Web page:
After consuming more than $100 million worth of investors' money since its inception just three years ago, Omnexus is hitting the delete button on the idea of a dot-com marketplace for resin.
On Nov. 13, Omnexus and its 14 stakeholders - all leading materials and equipment suppliers - announced they will take down the site by the end of this month.
``We were in a fully evolving situation, but we didn't achieve the e-commerce adoption to support our marketplace,'' Michael Walsh, Omnexus chief operating officer, said in a Nov. 17 telephone interview from the company's U.S. headquarters in Atlanta. ``That's [one of] the realities of business.''
Another reality: The loss of Omnexus is a major setback to e-business adoption in the plastics industry, said David Jukes, a former Omnexus vice president who now is chief executive officer of resin distributor Distrupol LLC of Chertsey, England.
It could take years for the industry to recover, he said.
A major loss is Omnexus' UltraLite technology, a trailblazing piece of software that eliminates the double keying of orders, Jukes said. But in the end, the company could not continue to meet its finances - UltraLite alone cost close to $30 million to develop, Jukes said.
Some of the fault in Omnexus' failure might come from the inability of the market, and the investors, to understand the concept, Jukes said.
``At the end of the day, not enough people got it.''
The company will lay off its 45 employees, spread between Atlanta and at its European headquarters in Zurich, Switzerland, by the end of the month, Walsh said. While its trading arena will stop Nov. 30, the company is seeking buyers for its e-marketing and advertising services.
Walsh said two companies are negotiating with Omnexus for those functions, which include Omnexus' news service, electronic marketing support, Web seminars and lead-generation.
Some resin producers touted Omnexus as the future of materials buying when the concept was unveiled at NPE 2000. At the time, a group of five formidable suppliers who sometimes competed with each other - Dow Chemical Co., DuPont Co., BASF AG, Bayer AG and Ticona/Celanese AG - contributed more than $50 million to start Omnexus.
The setup was a bit tricky. While Omnexus would run independently, those resin companies were working concurrently to build long-lasting Web trading sites of their own.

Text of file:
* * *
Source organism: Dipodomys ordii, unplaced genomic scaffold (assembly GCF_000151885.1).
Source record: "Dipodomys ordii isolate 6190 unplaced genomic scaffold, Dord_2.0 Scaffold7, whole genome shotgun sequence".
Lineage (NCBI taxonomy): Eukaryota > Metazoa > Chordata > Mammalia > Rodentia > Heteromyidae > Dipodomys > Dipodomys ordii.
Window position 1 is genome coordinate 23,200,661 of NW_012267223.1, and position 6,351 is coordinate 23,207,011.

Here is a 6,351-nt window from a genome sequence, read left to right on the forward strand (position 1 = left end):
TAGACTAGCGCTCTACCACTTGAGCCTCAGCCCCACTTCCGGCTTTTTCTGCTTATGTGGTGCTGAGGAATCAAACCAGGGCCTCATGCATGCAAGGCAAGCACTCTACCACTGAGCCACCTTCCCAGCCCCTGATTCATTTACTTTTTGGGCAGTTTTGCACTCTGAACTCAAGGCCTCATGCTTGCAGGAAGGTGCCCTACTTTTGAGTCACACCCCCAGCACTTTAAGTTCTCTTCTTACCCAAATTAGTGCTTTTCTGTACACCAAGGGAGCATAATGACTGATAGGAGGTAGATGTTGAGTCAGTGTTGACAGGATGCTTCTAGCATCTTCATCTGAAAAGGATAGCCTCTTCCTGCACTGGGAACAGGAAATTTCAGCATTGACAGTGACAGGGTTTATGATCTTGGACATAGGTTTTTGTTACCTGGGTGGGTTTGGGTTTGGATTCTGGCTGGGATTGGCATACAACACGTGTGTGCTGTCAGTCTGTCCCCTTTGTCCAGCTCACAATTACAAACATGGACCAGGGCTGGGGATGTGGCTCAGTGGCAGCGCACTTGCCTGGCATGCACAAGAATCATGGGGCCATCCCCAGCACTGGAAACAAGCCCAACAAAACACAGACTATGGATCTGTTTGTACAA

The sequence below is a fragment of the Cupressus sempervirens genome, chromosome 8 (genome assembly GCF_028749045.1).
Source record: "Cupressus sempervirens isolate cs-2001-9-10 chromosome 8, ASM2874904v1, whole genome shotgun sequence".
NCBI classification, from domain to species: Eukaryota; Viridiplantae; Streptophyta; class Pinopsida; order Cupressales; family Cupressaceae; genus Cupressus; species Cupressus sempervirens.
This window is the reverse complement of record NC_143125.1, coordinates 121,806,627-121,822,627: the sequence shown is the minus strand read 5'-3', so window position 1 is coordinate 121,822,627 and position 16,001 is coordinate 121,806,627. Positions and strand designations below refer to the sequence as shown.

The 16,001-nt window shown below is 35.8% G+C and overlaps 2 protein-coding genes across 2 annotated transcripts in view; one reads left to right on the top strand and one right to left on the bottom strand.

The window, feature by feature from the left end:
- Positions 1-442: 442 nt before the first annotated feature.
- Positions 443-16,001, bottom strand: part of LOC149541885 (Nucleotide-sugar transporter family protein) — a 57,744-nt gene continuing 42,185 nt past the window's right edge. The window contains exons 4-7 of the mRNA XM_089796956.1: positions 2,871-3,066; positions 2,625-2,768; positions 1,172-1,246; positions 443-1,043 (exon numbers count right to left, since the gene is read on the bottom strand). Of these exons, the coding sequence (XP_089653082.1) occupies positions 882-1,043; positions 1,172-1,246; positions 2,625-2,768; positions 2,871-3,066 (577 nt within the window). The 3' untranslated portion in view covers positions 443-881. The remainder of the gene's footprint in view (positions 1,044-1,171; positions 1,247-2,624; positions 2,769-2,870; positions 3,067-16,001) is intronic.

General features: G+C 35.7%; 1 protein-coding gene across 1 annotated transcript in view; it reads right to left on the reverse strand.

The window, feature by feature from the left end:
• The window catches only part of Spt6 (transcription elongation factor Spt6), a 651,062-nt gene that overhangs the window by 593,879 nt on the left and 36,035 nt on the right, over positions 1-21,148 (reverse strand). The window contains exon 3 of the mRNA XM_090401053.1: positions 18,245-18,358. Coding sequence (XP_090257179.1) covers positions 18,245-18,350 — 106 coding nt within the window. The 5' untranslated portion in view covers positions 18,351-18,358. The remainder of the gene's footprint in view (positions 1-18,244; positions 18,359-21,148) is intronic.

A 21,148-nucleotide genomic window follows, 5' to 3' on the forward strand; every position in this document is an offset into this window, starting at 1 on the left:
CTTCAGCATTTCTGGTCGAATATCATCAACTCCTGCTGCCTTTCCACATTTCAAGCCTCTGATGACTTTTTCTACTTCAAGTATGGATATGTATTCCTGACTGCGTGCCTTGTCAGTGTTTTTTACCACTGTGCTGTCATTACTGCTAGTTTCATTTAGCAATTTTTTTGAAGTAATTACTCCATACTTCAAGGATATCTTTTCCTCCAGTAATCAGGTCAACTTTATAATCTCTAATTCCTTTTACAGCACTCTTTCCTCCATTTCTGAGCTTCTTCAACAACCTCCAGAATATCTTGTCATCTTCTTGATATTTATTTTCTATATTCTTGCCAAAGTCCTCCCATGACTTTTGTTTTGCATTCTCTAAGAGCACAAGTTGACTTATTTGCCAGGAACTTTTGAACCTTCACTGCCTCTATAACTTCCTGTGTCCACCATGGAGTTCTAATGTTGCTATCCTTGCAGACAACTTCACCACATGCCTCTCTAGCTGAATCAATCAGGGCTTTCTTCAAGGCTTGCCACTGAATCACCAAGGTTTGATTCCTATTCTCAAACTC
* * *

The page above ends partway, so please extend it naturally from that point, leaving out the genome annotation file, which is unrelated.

More funding soon followed, with Omnexus receiving well over $100 million, according to several sources close to the companies. Other sell-side investors included PolyOne Corp., DSM Engineering Plastics Inc. and Solvay SA. Omnexus added machinery sales to its bulked-up roster, gaining Engel Vertriebsgesellschaft MbH as another investor.
The resin companies had kept an eagle eye on distributor GE Polymerland, which had a fast-growing Web trading site. They hedged their bets that they could do the same with Omnexus, creating an insurance policy in case their own sites failed, said Jean Sirois, director of North American marketing for material supplier and Omnexus investor Clariant Masterbatches.
That setup, while not doomed to fail, certainly had its questionable aspects, Sirois said.
``The bottom line is that when you have five founders who all compete with each other and are investing in a company with a common goal, there is going to be conflict,'' said Sirois, based in Holden, Mass.
Some earlier dot-com models serving the entire industry also did not work.
One pioneer, PlasticsNet.com, sold off its site in 2001. Former CEO Timothy Stojka said the concept still works, but takes more time than first envisioned.
``The execution of it is very difficult, very time-intense,'' said Stojka, now chairman of hot-runner systems supplier Fast Heat Inc. in Elmhurst, Ill. ``And I don't see how competitors can build a system that can manage proprietary information and have common interests. It's not surprising what happened at Omnexus.''
Still, the site had its elevating moments that moved Web-based buying forward for processors and suppliers.
More than 20 suppliers used Omnexus as a neutral site to trade resin and machinery, allowing buyers to compare materials and interact with diverse companies.
But the company never gained the acceptance it wanted. Difficult economic times, starting soon after Omnexus launched in October 2000, contributed to those hardships, Walsh said.
The company attempted to evolve into other areas, such as a marketing service and a sophisticated search engine to compare resin grades.
For the past two years, Omnexus championed UltraLite, which it also marketed for use by outside Web sites. That technology will disappear with the Omnexus name, Walsh said. The company is recommending that customers use an automated purchase-order technology called Buyer Direct from Web networking supplier Elemica Inc. of Wayne, Pa. Omnexus has an alliance with Elemica.
The Omnexus model was essentially flawed but well executed internally, said David Honeycutt, PolyOne director of e-business and marketing communications. Yet, Honeycutt said he hopes the company's end does not put a damper on processors' Web use.
``My fear is that a lot of people will lose faith altogether, instead of understanding that e-commerce is a 10- or 20-year journey,'' said Honeycutt, based in Avon Lake, Ohio. ``It's possible that the lesson of Omnexus will be a kind of early-warning message to others wanting to venture into the space. That would be a shame.''
The loss of Omnexus leaves little in the way of independent Web sites for plastics sales. One of the few remaining larger sites is Houston-based ChemConnect Inc., but that company serves buyers of chemicals and feedstocks more than resin.